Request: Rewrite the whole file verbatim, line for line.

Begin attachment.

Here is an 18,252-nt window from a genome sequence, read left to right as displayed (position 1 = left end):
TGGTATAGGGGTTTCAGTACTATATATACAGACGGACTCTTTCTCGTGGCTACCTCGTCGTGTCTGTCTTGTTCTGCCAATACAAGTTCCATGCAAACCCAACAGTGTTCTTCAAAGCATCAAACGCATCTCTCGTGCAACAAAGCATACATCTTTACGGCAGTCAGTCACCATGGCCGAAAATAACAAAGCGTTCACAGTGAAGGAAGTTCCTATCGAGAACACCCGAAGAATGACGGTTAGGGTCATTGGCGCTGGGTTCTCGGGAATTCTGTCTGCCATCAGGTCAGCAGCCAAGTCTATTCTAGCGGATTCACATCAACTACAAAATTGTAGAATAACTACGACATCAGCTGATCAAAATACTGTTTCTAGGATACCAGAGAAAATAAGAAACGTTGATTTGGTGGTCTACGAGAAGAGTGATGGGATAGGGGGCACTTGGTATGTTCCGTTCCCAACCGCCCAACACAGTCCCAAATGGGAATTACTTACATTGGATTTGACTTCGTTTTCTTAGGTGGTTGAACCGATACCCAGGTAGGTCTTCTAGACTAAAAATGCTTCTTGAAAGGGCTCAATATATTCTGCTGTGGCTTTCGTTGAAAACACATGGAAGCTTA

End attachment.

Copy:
Here is an 18,252-nt window from a genome sequence, read left to right as displayed (position 1 = left end):
TGGTATAGGGGTTTCAGTACTATATATACAGACGGACTCTTTCTCGTGGCTACCTCGTCGTGTCTGTCTTGTTCTGCCAATACAAGTTCCATGCAAACCCAACAGTGTTCTTCAAAGCATCAAACGCATCTCTCGTGCAACAAAGCATACATCTTTACGGCAGTCAGTCACCATGGCCGAAAATAACAAAGCGTTCACAGTGAAGGAAGTTCCTATCGAGAACACCCGAAGAATGACGGTTAGGGTCATTGGCGCTGGGTTCTCGGGAATTCTGTCTGCCATCAGGTCAGCAGCCAAGTCTATTCTAGCGGATTCACATCAACTACAAAATTGTAGAATAACTACGACATCAGCTGATCAAAATACTGTTTCTAGGATACCAGAGAAAATAAGAAACGTTGATTTGGTGGTCTACGAGAAGAGTGATGGGATAGGGGGCACTTGGTATGTTCCGTTCCCAACCGCCCAACACAGTCCCAAATGGGAATTACTTACATTGGATTTGACTTCGTTTTCTTAGGTGGTTGAACCGATACCCAGGTAGGTCTTCTAGACTAAAAATGCTTCTTGAAAGGGCTCAATATATTCTGCTGTGGCTTTCGTTGAAAACACATGGAAGCTTA